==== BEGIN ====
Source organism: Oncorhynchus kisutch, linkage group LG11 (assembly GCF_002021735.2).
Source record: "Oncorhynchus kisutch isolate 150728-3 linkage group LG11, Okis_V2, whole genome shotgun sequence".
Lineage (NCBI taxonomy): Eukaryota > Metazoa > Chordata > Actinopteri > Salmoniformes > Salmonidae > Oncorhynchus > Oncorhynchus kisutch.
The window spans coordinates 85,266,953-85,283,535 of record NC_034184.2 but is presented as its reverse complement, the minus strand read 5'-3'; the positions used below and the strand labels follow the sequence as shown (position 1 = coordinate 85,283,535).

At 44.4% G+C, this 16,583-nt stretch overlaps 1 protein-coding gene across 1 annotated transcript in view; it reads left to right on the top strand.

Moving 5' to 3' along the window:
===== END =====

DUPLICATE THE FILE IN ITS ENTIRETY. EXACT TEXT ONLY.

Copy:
Source organism: Oncorhynchus kisutch, linkage group LG11 (assembly GCF_002021735.2).
Source record: "Oncorhynchus kisutch isolate 150728-3 linkage group LG11, Okis_V2, whole genome shotgun sequence".
Lineage (NCBI taxonomy): Eukaryota > Metazoa > Chordata > Actinopteri > Salmoniformes > Salmonidae > Oncorhynchus > Oncorhynchus kisutch.
The window spans coordinates 85,266,953-85,283,535 of record NC_034184.2 but is presented as its reverse complement, the minus strand read 5'-3'; the positions used below and the strand labels follow the sequence as shown (position 1 = coordinate 85,283,535).

At 44.4% G+C, this 16,583-nt stretch overlaps 1 protein-coding gene across 1 annotated transcript in view; it reads left to right on the top strand.

Moving 5' to 3' along the window: